However I haven't seen much new construction of contemporary designs - maybe if the land value of other middle ring neighborhoods rises a bit people will start removing the 50's era boxes and replacing them with these... though the McMansion trend would have to pass first I think.

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Wow those are INCREDIBLE!! Some people say that modular building is the way of the future. Although some people confuse modular with doublewide, they couldn't be more different. A modular structure is, by law, a site built home. It is built to the same standards (or higher) than a site built home. They are not intended to ever be moved again once they arrive at the site. They are permanently attached to the foundation. They say most of us have been inside a modular building without knowing it, since many motels, apartments and so forth are modular. It is totally amazing what they can build now. I think the stigma of pre fab is wearing thin as people see with thier own eyes how they can be. I'd live in any of those in a heartbeat. In fact, I think that I will be buying a modular home someday.

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Just thinking about Habitat for Humanity - what about promoting these as affordable options for lower middle income people in the city? Can a profit be made to build these in the city, or would the price of land drive the cost too much.

Considering these are built by volunteer labor, I don't thing the profit motive would work very well with these homes. There have been a number of those houses built in the CLT area however.

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Considering these are built by volunteer labor, I don't thing the profit motive would work very well with these homes. There have been a number of those houses built in the CLT area however.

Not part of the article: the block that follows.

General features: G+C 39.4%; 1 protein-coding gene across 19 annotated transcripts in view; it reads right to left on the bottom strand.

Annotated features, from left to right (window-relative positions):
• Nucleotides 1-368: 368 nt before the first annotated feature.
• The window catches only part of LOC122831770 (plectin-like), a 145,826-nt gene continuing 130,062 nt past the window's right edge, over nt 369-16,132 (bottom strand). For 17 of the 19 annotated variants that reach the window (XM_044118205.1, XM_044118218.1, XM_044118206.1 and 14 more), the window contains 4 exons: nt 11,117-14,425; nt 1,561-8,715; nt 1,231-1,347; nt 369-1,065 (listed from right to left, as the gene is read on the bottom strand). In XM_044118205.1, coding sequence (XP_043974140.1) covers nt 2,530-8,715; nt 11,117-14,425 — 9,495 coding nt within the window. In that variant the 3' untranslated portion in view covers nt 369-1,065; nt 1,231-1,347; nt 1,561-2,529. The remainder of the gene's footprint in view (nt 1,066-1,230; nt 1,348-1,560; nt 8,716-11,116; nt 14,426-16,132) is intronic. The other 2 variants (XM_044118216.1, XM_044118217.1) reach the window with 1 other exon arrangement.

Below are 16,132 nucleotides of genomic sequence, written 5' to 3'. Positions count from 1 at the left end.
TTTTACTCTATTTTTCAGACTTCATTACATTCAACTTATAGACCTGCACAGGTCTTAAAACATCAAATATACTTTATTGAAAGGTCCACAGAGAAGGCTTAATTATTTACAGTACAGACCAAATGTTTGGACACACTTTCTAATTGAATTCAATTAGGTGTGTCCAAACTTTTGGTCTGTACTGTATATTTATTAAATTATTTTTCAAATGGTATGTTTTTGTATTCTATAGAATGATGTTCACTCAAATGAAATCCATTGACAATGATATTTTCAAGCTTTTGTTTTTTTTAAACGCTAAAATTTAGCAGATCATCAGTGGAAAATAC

Ok - that wasn't mean to be taken literal... :lol:

I was posing the question that these prefab houses could be marketed more to lower middle income families. Either through some government partnership or by some benevolant developer (is there such a thing? ;)

fulcrumsf - thanks for the link!

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Just thinking about Habitat for Humanity - what about promoting these as affordable options for lower middle income people in the city? Can a profit be made to build these in the city, or would the price of land drive the cost too much.

As metro pointed out, Habitat itself finds most of its cost savings (which it passes on to the new homeowners in the form of charity) by volunteer labor. So prefab housing would probably not work in their model.

As far as government entities, I'm sure that any time the government gets involved in prefabs, we'd get projects and ghettos. Governments have a wonderful way of fudging up good ideas.

As for benevolent developers, I'm sure there are ways to make it work. I think a while ago, a forumer was even considering shipping containers as a construction material to create low cost housing. The issue seems to come that for any of those "low cost" approaches to building, it usually translates to a perception of low quality or low value on the side of the consumer.

Most home buyers seem to want traditionally built, traditionally designed, traditionally located, traditionally colored housing with traditional neighbors. It is a niche to seek out high density. It is a niche of a niche to seek out unique high density housing.

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^ Again, as I admitted to metro - that wasn't the best comparison. But it just got me to thinking about what alternatives there could be to develop housing geared to lower middle income groups. Sorry for the confusion you all...

But Dubone - as for government funding - I meant some subsidy not a wholesale 'housing project'. But still - your point is well taken. I just see an opportunity for affordable housing, that otherwise - based on some of the examples as so far benefited the wealthy seeking something 'chic'. Though the example in Asheville does look interesting. But also, on the website provided, it did give examples of 1 bedrooms for $215k & 2 bedrooms for the upper $200ks in LA - which I believe would be considered 'affordable'.